Applegate Trail

 

Seeking a safer and more direct wagon route to the Willamette Valley in Oregon, Jesse Applegate and Levi Scott led an exploring party in 1846 to the California Trail on the Humboldt River near what was later to be known as Lassen Meadows (which is at the  north end of present day Rye Patch Reservoir).  From there they guided a wagon train across the Black Rock Desert, through High Rock Canyon, to Goose Lake, and then westward to Oregon and its Willamette Valley.  This wagon trail became known as the Applegate Trail or South Road to Oregon.  During the Gold Rush years, the Applegate Trail was used also to reach mining towns in northern California by way of the Lassen Trail, Nobles Trail, and Yreka Trail.  For more information on the opening and development of the Applegate Trail, see Trails West’s  A Guide To The Applegate Trail From Lassen Meadows To Goose Lake and A Guide To The Applegate Trail From Goose Lake To Southern Oregon.  Enjoy your photo tour of this historic emigrant trail.
 
 

 

A PHOTO TOUR OF THE APPLEGATE TRAIL

 

Here is a small collection of photos taken along the Applegate Trail, the South Road to Oregon. This segment of the emigrant trail stretches from Lassen Meadows located at the north end of present-day Rye Patch Reservoir in Nevada to Goose Lake in northern California and then across southern Oregon to its end near Ashland, Oregon.

 

MARKER A-1/C-67

This marker is located on an original section of the California Trail about 1 ¾ miles east of its junction with the Applegate Trail.                                                        Photo by Bob Black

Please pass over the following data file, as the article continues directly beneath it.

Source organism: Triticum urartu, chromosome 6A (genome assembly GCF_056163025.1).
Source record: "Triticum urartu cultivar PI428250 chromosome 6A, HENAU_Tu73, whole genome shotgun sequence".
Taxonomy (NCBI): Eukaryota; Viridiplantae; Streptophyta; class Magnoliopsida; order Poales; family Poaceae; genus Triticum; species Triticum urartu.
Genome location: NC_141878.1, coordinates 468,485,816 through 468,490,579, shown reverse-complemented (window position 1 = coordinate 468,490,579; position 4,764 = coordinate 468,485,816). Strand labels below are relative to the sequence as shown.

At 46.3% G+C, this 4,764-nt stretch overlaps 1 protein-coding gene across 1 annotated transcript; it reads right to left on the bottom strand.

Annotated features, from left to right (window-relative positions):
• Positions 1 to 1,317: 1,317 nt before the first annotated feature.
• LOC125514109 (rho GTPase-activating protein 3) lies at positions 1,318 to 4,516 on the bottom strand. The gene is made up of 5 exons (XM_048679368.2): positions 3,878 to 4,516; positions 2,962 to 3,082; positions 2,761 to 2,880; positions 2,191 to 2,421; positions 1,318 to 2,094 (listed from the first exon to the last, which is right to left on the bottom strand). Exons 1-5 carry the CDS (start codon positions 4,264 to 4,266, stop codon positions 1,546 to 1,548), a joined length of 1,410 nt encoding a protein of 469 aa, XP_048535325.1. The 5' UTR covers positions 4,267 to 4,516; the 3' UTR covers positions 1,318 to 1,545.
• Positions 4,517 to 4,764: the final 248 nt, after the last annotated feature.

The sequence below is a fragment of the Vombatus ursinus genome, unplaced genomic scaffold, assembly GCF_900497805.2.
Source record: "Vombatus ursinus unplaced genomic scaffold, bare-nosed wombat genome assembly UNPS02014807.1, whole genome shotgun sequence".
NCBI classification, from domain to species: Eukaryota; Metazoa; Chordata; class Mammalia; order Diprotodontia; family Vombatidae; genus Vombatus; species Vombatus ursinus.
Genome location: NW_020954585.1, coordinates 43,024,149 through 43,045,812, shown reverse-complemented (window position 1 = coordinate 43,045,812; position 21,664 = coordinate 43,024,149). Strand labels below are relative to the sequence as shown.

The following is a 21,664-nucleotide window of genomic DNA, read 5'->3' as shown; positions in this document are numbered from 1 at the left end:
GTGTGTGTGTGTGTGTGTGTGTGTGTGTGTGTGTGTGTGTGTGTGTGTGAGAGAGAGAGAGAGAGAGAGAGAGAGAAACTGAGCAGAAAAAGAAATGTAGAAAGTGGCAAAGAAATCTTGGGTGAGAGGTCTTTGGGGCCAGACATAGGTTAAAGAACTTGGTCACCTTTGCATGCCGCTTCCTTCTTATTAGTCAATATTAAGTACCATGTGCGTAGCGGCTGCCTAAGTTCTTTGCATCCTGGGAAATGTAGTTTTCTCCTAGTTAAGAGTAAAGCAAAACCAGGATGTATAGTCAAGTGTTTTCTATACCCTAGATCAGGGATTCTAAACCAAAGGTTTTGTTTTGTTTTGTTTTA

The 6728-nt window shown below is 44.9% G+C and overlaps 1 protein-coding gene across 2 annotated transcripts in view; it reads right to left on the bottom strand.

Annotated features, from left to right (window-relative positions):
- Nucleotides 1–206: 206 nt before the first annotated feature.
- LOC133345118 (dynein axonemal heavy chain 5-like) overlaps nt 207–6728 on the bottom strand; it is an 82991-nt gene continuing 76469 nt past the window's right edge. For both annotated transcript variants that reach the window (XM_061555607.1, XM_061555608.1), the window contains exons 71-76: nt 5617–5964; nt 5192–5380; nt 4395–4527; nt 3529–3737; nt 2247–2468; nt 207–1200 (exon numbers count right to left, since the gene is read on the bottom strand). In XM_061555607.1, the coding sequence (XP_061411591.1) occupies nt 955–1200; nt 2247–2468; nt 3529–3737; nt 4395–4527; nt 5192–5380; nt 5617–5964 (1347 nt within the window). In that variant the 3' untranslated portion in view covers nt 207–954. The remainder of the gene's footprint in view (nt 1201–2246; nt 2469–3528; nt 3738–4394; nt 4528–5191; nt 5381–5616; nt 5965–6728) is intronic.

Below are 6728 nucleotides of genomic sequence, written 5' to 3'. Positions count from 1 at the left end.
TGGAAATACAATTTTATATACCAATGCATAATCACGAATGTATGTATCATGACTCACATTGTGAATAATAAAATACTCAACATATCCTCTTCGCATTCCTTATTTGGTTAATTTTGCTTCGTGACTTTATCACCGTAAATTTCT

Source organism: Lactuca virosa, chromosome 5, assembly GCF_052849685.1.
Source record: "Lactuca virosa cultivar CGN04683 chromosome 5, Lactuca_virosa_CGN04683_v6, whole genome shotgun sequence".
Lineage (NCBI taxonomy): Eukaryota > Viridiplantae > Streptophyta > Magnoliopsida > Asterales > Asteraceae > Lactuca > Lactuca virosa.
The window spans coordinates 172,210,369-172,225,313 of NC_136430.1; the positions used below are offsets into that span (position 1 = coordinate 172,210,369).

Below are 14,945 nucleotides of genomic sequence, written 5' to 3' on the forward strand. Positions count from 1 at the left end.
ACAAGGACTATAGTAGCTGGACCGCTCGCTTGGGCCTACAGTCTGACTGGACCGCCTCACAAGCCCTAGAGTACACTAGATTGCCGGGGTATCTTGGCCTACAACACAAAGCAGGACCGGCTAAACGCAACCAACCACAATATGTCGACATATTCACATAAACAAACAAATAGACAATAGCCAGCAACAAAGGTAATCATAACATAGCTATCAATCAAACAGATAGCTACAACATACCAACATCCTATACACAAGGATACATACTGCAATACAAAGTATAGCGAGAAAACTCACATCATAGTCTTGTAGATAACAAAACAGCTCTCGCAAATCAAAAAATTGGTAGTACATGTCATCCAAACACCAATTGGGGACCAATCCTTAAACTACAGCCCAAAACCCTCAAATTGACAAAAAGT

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THE APPLEGATE TRAIL HEADS WEST — Marker A-2

This section of original trail, heading west out of Rye Patch Reservoir, is located about ¼ mile west of the big bend of the Humboldt River, now covered by the reservoir. At the big bend, the Applegate Trail branched off the California Trail. The actual junction was near a small sand hill that is sometimes visible in the bottom of the reservoir.                                       Photo by Bob Black

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THE ROAD ALONG THE TRAIL AT MARKER A-3

Driving the Applegate Trail is a lonely experience. This photo was taken just west of Rye Patch Reservoir (Lassen Meadows area) heading west toward Antelope Summit. At this point, the trail is to the south (your left) of the bladed road.  A little further on, the trail crosses the road to Marker A-3. From this marker, the original trail heads west, nearly parallel to the bladed road, all the way to Marker A-4.            Photo by Bob Black.